Long delayed plans for the Roosevelt Avenue bridge over Flushing Creek were finally to be submitted to the Board of Estimate for approval. The upper level of the bridge was to be used to extend the Corona “El” (now the 7 train) to Flushing and the lower for the continuation of Roosevelt Avenue to Flushing.
Plans for what is now the IND subway system in Queens were in their final stages. The line was to run in the 53rd street tunnels (to be completed in five years) under the East River to Long Island City and on to Jamaica. The cost of the line in Queens was projected to be $51,000,000, with a completion date of 1931.
The entire William De Mille company arrived at the Astoria studio of the Famous Players-Lasky Corporation. The company was to produce “Men and Women,” adapted by Clara Beranger from the well-known stage play by David Belasco and Henry C. De Mille, father of William and Cecil B. De Mille. Once a year the director brought his company to Astoria to produce one motion picture before returning to Hollywood to produce three more.
Borough President Connolly announced that the borough-wide canvas made at his direction by members of the Street Cleaning Bureau to determine the number of radio sets installed in homes in Queens had been completed. The census showed that there were 34,994 sets in Queens. The survey was made in connection with broadcasting of the municipal broadcasting station. Its purpose was to learn how many people in Queens could be served and where they lived, so they could be better served by the municipal station.
The Astoria Grand Theater, Second Avenue, near Ditmars Avenue, Astoria opened on Saturday night, December 27, to a packed house of 2,500 persons. The feature was “Christine of the Hungry Heart”. In addition to this and the comedy and newsreels, several entertaining vaudeville numbers were performed. After the performances, a reception and dance were held in the hall above the theater.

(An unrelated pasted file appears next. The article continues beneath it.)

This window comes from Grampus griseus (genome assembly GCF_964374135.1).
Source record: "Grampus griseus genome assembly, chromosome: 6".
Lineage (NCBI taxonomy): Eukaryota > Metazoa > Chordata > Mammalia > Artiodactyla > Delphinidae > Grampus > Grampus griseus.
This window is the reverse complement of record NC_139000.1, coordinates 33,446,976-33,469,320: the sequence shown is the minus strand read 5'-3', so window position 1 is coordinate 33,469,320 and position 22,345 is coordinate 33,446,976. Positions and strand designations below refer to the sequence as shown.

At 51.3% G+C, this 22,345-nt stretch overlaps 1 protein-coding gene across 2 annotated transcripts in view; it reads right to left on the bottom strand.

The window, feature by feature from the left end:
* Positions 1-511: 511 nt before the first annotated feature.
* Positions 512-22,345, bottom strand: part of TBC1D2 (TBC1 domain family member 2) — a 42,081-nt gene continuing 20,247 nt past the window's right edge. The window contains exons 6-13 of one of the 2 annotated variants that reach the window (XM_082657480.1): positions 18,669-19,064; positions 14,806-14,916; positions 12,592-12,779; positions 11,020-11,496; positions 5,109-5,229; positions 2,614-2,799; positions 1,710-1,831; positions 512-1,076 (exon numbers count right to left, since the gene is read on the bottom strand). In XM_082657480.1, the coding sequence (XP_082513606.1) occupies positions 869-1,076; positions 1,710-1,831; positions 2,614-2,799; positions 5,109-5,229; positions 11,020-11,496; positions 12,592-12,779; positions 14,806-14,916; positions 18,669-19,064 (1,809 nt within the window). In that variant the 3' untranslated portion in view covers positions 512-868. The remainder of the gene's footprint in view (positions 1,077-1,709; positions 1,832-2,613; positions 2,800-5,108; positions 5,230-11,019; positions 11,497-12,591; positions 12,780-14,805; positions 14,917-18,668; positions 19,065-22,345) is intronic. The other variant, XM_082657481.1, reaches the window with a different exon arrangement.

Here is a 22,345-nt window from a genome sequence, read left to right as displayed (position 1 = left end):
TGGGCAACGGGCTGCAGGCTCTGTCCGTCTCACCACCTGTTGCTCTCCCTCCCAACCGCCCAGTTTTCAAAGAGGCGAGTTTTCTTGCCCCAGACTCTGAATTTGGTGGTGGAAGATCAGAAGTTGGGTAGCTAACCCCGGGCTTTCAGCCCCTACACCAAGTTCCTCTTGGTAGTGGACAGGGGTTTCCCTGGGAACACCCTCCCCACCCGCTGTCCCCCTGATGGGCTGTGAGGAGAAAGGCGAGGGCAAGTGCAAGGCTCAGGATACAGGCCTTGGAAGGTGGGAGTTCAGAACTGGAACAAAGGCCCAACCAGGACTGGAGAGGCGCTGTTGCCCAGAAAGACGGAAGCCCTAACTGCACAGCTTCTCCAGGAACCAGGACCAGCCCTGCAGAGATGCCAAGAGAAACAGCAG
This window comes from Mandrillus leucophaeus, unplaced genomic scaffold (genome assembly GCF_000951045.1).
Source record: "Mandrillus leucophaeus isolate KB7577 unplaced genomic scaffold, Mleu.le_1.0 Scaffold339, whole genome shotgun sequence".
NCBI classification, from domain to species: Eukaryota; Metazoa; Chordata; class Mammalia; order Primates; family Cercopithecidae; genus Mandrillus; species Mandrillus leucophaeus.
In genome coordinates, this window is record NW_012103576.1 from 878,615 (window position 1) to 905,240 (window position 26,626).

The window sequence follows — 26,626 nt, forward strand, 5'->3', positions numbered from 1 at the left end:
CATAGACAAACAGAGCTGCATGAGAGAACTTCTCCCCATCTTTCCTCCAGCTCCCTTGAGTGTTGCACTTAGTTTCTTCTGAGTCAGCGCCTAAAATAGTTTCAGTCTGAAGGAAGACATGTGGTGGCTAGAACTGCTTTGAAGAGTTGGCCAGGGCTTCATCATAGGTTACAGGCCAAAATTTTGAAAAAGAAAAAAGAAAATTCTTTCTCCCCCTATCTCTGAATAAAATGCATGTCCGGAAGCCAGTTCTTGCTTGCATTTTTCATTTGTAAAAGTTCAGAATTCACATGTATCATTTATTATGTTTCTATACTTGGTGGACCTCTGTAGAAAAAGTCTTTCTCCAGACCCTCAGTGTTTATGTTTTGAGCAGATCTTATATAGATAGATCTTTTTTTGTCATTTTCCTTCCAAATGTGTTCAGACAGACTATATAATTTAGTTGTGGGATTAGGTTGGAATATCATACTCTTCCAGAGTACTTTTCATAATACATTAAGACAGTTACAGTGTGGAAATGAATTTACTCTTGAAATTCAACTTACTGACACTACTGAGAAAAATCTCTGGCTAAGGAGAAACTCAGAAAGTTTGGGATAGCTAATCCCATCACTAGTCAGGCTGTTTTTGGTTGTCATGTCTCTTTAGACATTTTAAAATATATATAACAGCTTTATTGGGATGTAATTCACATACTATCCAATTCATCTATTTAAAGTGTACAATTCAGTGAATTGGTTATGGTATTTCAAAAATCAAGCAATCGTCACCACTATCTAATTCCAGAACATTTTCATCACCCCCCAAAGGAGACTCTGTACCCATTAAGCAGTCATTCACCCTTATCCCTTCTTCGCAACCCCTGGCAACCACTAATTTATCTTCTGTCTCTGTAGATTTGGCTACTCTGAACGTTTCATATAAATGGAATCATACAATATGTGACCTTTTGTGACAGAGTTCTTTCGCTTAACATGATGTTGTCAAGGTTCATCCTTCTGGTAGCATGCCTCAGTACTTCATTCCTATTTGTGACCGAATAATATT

In one of its historical articles, the Star reminisced that the first free kindergarten in America was established at the Poppenhusen Institute in College Point as early as 1870. Attendance was as high as 120. The credit for founding this forward step in education is due to Conrad Poppenhusen, an earnest student of the educational systems of his adopted land as well as his native Germany. He became interested in the work of the great German educator Friedrich Froebel, who developed a system of teaching younger children, which has since become famous under the name of kindergarten.
In Elmhurst, Elks dedicated their new lodge on Queens Boulevard near Grand Street. Every seat in the hall was filled, with many standing as John G. Price, the Grand Exalted Ruler of the Order, who came from Portland, Oregon, conducted the ceremony. Slowly, an altar was constructed as the Grand Exalted Ruler called for the parts of which the Elk’s creed is built—charity, justice, brotherly love and fidelity. Over the altar, the American flag was draped; the Bible was placed atop this and the whole was crowned with the protective antlers of the order.
That’s the way it was in December 1924.
For more information, contact the Greater Astoria Historical Society at 718-728-0700 or visit www.astorialic.org. The society’s latest exhibit “Look Up, Look Down, Look Around” is open to the public Saturdays from Noon to 4 p.m. in the Quinn Building, 35-20 Broadway, Long Island City.